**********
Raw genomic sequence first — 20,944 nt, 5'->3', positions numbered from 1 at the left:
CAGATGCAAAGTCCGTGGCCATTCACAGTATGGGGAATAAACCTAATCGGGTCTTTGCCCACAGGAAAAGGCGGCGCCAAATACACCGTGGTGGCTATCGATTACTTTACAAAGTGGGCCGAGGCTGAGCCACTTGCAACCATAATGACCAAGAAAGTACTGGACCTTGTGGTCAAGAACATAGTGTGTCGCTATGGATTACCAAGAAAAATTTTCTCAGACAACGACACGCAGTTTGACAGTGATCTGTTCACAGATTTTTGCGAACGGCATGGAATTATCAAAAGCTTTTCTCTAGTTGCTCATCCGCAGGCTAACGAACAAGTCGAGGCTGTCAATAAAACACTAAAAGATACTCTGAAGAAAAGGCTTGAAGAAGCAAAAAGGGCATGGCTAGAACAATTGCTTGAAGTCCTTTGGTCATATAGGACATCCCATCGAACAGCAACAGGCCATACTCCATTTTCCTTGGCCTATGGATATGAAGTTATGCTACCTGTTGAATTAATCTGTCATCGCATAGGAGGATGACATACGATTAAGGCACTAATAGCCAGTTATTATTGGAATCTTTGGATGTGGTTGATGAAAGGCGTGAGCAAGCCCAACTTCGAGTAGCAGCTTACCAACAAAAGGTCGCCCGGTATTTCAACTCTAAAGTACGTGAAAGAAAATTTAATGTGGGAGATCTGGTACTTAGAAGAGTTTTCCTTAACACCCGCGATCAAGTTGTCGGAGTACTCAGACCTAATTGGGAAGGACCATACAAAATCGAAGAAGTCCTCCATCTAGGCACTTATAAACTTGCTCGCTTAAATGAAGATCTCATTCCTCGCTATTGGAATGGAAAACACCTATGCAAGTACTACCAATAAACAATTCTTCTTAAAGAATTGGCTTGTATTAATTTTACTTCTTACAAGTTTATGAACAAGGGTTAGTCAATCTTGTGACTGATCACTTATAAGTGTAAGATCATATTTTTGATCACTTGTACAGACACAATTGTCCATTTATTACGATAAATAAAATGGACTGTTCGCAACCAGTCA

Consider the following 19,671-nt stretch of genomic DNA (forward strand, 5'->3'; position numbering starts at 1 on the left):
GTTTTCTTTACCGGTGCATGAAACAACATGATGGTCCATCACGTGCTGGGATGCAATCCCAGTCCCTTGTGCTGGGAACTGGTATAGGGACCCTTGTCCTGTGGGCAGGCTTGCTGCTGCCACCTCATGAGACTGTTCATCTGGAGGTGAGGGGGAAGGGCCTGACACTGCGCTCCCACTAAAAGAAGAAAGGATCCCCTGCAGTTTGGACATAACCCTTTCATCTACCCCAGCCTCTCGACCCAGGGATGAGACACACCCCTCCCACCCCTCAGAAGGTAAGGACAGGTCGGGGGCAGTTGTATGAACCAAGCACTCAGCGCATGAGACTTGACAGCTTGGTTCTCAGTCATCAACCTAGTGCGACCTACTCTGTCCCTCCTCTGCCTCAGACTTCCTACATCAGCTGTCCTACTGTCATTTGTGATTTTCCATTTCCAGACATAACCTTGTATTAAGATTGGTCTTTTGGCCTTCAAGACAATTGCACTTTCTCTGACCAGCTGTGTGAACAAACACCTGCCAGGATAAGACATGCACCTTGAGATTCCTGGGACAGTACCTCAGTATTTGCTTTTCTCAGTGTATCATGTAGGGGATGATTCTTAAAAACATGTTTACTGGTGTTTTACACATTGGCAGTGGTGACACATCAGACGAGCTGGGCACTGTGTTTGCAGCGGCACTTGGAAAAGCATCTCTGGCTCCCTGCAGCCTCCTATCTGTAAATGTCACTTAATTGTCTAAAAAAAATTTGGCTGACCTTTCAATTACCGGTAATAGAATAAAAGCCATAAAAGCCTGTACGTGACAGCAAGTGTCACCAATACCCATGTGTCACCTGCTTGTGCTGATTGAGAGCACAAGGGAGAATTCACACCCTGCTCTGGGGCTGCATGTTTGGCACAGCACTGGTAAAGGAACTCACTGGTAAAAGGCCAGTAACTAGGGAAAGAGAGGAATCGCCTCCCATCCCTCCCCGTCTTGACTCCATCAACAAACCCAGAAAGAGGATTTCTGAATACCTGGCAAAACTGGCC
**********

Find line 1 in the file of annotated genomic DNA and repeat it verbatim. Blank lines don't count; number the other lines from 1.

Raw genomic sequence first — 20,944 nt, 5'->3', positions numbered from 1 at the left: